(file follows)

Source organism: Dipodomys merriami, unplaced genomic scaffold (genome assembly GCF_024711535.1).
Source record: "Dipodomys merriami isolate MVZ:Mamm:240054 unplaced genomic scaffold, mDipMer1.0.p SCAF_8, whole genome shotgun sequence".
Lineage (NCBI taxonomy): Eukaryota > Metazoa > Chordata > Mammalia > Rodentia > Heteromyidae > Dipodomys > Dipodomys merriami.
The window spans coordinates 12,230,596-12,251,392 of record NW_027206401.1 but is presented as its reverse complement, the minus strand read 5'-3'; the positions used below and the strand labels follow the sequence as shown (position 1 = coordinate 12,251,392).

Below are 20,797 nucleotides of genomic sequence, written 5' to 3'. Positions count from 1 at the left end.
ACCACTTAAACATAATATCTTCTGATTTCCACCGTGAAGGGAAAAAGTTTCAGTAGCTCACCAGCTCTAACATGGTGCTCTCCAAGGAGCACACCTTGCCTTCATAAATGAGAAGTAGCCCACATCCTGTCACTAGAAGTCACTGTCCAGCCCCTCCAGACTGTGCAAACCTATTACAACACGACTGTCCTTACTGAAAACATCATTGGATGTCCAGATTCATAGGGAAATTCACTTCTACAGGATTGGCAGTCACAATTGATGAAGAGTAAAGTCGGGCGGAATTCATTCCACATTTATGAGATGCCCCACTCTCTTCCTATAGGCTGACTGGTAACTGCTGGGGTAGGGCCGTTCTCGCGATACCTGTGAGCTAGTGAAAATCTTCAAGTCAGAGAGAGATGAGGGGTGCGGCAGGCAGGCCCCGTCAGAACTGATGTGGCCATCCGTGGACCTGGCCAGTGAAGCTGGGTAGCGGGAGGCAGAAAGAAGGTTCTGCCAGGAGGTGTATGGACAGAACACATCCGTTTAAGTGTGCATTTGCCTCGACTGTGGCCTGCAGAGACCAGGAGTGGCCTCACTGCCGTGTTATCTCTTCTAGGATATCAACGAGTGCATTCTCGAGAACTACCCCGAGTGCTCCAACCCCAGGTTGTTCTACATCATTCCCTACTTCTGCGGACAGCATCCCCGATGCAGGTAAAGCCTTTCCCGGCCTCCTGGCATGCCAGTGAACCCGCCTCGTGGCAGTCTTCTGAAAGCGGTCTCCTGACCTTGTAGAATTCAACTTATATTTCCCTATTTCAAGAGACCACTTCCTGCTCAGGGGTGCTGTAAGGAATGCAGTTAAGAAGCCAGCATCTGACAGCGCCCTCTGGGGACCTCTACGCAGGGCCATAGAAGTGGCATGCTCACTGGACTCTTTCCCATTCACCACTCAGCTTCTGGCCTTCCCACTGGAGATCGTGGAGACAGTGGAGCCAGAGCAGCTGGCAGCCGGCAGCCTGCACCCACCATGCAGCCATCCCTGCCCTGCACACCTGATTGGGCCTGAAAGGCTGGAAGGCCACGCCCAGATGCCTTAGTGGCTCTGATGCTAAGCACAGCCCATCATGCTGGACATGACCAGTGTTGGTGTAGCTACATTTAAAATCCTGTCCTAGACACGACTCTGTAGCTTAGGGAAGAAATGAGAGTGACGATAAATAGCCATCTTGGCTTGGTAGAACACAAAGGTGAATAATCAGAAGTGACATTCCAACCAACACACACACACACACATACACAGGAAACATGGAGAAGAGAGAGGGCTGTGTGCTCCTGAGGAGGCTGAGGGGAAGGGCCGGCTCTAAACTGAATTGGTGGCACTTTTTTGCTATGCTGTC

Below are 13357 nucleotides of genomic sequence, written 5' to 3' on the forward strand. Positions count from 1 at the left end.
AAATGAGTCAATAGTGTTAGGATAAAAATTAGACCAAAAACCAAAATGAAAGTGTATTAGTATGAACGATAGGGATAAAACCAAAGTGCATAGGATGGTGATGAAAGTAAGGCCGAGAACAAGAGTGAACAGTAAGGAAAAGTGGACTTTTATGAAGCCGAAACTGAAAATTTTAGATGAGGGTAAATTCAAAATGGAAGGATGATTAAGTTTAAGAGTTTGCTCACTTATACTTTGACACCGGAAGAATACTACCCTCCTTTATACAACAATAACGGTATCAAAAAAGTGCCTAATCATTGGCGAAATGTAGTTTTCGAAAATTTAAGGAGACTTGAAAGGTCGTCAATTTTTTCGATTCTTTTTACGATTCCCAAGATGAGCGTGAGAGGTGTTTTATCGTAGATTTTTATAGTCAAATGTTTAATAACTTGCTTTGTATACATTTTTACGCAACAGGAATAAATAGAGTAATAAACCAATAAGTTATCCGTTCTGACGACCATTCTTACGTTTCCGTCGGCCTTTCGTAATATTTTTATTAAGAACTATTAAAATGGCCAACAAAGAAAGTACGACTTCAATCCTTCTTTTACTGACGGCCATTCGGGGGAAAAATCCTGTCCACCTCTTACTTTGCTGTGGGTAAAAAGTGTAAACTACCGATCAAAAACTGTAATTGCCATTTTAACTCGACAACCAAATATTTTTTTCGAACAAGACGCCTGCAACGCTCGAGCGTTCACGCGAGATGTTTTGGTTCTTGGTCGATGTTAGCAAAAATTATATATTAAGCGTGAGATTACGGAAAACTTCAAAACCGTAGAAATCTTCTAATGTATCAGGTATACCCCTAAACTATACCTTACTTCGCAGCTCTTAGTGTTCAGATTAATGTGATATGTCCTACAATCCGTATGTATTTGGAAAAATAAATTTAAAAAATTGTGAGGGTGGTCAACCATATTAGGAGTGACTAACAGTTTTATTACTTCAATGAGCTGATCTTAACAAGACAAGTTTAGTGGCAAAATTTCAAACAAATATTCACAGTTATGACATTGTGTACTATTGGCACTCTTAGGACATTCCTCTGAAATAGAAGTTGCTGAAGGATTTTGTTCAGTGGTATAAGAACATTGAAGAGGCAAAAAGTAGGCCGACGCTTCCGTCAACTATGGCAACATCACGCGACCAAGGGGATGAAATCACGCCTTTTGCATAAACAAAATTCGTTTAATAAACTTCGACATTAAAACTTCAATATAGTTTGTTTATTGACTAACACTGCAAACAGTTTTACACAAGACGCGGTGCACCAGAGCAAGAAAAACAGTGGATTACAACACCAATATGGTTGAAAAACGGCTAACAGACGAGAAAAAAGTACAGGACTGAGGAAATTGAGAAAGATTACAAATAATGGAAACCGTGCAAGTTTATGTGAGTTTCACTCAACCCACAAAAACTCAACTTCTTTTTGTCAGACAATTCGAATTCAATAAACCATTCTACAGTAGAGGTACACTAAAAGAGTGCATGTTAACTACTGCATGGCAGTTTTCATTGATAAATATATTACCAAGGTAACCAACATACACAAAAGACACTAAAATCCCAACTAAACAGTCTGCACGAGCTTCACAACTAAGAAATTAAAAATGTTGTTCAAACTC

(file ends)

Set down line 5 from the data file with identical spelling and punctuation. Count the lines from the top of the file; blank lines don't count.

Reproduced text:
Below are 20,797 nucleotides of genomic sequence, written 5' to 3'. Positions count from 1 at the left end.